Autonomy, Safety, Electric Transportation – Related? Complementary? Conflicting?
By Philip Krein, Chair, IEEE Transportation Electrification Community
Sometimes it seems as though the problems associated with autonomous vehicles are not effectively posed. Much of the literature seems to emphasize questions along the lines of
“How can an autonomous vehicle successfully negotiate traffic and obstacles to move from point A to point B?”
This, in essence, is a robotics challenge, and reflects impressive advances in robotics over the last few years. It sounds good, but consider a different statement:
“How can a vehicle be made to function substantially better and more safely than with any human driver, over the full range of its intended application and emergency situations?”
Today, it seems as though much of the research emphasizes the first statement, adding efforts to solve the problem less expensively and with simplified approaches. In some sense this seems to “put the cart before the horse.” The general public seems to like autonomous vehicles, but safety concerns are often expressed, along with ethical dilemmas and many other considerations. These, perhaps, could be addressed by considering the second statement. Obviously both can be taken together, but they seem rather orthogonal.
What can be done, and in particular, to what extent does transportation electrification have impact on either statement?
- Engineers will need to prove out driving performance across the board better than with the most expert human driver. The public might not require perfection, but certainly a “better than any human” target can get attention. This objective must not limit sensing capability, computing performance, actuation, or any other attributes needed to achieve success.
- Next, determine what features contribute most effectively to enhanced driving performance and determine how to introduce them most effectively into vehicles.
- Finally, add pathfinding ability, with enough intelligence to avoid problems such as map data conflicts and the like, for the “point A to point B” objective.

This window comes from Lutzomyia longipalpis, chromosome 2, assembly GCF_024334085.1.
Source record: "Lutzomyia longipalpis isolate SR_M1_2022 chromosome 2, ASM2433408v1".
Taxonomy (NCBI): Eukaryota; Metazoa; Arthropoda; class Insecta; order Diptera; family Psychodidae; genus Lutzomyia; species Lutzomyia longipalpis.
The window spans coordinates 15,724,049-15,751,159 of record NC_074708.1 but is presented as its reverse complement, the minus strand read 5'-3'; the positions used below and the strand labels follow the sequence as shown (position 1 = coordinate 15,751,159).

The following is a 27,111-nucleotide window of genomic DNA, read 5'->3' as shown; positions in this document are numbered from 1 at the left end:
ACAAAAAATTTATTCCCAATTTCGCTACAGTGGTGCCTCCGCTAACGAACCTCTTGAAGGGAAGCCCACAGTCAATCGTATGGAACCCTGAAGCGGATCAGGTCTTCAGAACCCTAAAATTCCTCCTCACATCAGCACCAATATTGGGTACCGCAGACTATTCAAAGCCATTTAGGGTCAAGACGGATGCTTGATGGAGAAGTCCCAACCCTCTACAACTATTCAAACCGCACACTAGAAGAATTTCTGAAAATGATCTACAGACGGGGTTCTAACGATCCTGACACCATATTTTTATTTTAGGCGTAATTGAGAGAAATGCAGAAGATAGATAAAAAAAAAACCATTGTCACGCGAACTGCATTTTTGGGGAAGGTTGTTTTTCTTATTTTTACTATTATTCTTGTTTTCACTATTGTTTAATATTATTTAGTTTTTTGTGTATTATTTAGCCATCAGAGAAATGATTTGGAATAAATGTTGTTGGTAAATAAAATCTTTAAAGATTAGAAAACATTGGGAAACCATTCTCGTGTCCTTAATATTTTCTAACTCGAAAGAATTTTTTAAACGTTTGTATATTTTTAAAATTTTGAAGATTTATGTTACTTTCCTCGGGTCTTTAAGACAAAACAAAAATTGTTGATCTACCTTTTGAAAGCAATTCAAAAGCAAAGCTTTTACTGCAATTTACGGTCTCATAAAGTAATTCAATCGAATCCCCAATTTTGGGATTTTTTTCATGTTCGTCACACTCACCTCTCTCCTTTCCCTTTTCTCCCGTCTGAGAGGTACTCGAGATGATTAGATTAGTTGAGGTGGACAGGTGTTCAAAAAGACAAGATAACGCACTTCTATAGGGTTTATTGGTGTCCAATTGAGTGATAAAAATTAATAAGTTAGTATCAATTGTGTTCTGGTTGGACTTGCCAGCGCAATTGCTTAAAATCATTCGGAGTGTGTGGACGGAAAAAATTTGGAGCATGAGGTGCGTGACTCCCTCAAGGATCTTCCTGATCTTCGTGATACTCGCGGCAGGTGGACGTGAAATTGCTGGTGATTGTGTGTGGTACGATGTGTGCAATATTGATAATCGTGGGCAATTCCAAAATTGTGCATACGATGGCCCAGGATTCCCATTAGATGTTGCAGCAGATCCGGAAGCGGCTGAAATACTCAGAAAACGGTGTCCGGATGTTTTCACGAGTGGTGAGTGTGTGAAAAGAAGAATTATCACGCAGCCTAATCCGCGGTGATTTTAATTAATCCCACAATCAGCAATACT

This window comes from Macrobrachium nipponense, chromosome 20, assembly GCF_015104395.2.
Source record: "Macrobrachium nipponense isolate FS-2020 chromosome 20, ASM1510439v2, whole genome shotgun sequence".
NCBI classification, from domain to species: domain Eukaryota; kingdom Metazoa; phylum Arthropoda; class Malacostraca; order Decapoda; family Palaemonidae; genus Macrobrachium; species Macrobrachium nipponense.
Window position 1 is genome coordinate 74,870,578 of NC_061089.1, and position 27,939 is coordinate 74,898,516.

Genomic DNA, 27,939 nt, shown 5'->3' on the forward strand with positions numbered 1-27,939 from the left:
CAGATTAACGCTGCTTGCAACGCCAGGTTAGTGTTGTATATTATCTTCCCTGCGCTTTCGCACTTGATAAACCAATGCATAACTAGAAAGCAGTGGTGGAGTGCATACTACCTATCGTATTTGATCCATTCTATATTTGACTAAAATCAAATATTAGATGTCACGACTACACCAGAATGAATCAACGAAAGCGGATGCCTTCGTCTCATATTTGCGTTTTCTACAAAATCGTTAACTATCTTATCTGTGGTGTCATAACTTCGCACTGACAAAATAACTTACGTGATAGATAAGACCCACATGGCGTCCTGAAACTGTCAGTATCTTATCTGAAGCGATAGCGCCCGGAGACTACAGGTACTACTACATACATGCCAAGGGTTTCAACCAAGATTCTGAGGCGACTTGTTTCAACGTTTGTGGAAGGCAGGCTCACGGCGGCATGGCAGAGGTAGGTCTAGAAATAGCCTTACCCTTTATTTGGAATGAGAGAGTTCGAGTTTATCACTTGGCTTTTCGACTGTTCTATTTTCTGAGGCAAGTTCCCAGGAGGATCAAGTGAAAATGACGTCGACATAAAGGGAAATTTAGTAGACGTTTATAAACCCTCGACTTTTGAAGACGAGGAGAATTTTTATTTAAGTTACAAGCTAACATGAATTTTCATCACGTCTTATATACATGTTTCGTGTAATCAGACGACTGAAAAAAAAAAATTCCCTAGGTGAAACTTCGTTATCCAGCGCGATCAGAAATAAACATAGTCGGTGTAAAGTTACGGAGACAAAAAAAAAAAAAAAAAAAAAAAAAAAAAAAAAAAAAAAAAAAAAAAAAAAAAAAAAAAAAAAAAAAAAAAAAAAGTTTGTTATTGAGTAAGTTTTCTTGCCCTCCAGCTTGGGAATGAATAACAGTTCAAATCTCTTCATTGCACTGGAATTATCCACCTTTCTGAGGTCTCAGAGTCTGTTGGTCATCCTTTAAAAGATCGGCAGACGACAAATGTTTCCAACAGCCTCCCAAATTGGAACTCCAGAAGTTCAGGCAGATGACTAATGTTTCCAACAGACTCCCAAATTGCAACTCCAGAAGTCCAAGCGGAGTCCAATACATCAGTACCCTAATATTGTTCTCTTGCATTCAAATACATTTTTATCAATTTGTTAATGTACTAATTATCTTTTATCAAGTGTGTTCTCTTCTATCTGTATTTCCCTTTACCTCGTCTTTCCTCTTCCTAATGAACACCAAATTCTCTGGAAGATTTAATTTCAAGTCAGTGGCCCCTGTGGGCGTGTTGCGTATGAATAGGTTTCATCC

You might notice that the objectives raise a broader question: “What tools are most effective for improving driving performance?” These could include a human driver in the loop, or not, as the technology requires. There is substantial emerging work on “driver augmentation,” from heads-up displays and infrared night imaging to active cruise control, lane tracking, and automatic braking. Sometimes these seem a bit ad hoc, but certainly they are known to make driving safer.
What about electrification? Electric drive trains and electric actuators can be used to enhance dynamic performance, provide rapid torque response and active wheel control, make use of steering actuation and active suspensions, prevent some unsafe operating modes, and many others. A simple example is a drive-by-wire pedal system built in the mid-1990s in which conflicting pedal signals were interpreted based on a “brake dominant” strategy. In such a car, a stuck accelerator or equivalent sensor problem can be overcome by pressing the brake. Other researchers have used skid steering dynamic controls to enforce rapid directional control with multi-wheel electric actuators.
Does the combination of electric drive and robotics help in moving from point A to point B? Yes, since this can be done with a reduced environmental footprint and simplified vehicle systems. The links between electric drives and robotics challenges seem second order, however.
Can the combination of electric drive trains and “make a vehicle function better than with a human driver” improve global challenges of personal mobility and transport? Many of us believe the answer is an emphatic YES. Rapid actuation, enhanced dynamic performance, better control of power, and other fundamental advantages of electrification shine here. The IEEE Transportation Electrification Community is dedicated to a broad view of transportation challenges.
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